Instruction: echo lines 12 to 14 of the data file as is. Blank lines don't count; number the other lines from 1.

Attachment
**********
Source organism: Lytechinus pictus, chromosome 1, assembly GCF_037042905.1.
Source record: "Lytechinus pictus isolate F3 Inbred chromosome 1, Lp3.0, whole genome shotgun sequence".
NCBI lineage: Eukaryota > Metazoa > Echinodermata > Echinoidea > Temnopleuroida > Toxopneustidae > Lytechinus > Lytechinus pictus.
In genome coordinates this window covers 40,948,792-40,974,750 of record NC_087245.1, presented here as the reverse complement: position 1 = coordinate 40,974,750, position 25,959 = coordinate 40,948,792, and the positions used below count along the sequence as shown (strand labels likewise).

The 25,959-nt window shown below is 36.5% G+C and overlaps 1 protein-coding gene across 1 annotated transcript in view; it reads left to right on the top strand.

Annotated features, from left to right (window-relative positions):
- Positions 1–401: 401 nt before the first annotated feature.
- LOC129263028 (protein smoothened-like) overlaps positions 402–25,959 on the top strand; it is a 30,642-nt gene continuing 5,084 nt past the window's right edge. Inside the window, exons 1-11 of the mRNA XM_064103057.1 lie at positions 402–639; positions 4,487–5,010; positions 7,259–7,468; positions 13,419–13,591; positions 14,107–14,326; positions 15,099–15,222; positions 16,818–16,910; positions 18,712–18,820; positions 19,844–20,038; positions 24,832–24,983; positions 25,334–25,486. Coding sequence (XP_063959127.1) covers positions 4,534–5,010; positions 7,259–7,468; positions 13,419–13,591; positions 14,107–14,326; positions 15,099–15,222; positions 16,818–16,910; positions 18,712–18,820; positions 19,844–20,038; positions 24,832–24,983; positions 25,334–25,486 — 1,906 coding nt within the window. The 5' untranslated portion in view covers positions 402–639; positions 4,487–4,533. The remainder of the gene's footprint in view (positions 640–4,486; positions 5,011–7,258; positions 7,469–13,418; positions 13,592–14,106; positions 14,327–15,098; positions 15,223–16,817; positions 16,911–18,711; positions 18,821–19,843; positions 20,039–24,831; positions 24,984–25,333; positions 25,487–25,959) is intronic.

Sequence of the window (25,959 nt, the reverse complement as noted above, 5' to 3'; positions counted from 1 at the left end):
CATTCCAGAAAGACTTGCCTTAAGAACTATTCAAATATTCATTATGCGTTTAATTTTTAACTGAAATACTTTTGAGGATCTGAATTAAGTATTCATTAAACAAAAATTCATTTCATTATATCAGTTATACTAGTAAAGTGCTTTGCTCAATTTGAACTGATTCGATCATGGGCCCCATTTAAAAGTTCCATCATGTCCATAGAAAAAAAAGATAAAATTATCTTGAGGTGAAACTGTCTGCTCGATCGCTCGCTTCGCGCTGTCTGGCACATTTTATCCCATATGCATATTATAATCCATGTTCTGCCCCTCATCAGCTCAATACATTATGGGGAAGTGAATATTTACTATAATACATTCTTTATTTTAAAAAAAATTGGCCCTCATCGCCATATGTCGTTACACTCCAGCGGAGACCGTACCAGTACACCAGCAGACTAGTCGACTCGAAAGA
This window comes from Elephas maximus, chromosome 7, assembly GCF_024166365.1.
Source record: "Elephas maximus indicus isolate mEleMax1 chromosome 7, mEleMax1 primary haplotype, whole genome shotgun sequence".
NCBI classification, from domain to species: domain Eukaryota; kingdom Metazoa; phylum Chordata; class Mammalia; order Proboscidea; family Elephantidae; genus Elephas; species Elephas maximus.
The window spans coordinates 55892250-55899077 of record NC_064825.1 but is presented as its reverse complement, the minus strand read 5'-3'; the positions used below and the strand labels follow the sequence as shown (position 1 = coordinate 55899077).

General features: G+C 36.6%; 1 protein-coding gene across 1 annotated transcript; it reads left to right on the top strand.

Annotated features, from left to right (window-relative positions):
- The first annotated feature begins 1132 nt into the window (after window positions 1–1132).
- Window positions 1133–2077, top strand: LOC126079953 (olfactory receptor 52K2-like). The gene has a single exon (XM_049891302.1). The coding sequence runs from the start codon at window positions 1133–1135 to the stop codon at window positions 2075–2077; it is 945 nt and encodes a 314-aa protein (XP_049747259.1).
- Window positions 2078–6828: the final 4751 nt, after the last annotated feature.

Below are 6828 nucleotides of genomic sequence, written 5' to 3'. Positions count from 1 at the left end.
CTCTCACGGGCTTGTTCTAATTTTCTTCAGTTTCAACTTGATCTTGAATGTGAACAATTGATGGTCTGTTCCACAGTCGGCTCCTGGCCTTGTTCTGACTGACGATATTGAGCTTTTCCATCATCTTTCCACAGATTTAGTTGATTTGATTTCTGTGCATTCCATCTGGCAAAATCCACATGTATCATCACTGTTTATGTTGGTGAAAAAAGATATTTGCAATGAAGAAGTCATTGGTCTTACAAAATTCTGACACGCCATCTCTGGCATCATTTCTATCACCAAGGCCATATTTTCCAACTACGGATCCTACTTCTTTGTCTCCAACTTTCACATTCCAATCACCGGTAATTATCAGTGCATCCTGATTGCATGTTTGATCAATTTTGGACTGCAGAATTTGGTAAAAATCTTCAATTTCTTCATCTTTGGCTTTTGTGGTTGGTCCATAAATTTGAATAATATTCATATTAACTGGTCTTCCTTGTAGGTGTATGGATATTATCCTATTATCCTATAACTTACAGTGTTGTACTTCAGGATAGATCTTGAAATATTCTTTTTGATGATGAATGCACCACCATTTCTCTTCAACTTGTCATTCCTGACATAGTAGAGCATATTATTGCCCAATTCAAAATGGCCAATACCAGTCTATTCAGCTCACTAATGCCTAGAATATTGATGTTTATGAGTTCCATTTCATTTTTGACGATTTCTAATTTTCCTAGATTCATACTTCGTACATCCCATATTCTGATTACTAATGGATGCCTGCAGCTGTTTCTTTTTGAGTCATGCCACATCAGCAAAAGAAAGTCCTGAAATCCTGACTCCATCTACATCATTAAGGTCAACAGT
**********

Source record: "Elephas maximus indicus isolate mEleMax1 chromosome 7, mEleMax1 primary haplotype, whole genome shotgun sequence".
NCBI classification, from domain to species: domain Eukaryota; kingdom Metazoa; phylum Chordata; class Mammalia; order Proboscidea; family Elephantidae; genus Elephas; species Elephas maximus.
The window spans coordinates 55892250-55899077 of record NC_064825.1 but is presented as its reverse complement, the minus strand read 5'-3'; the positions used below and the strand labels follow the sequence as shown (position 1 = coordinate 55899077).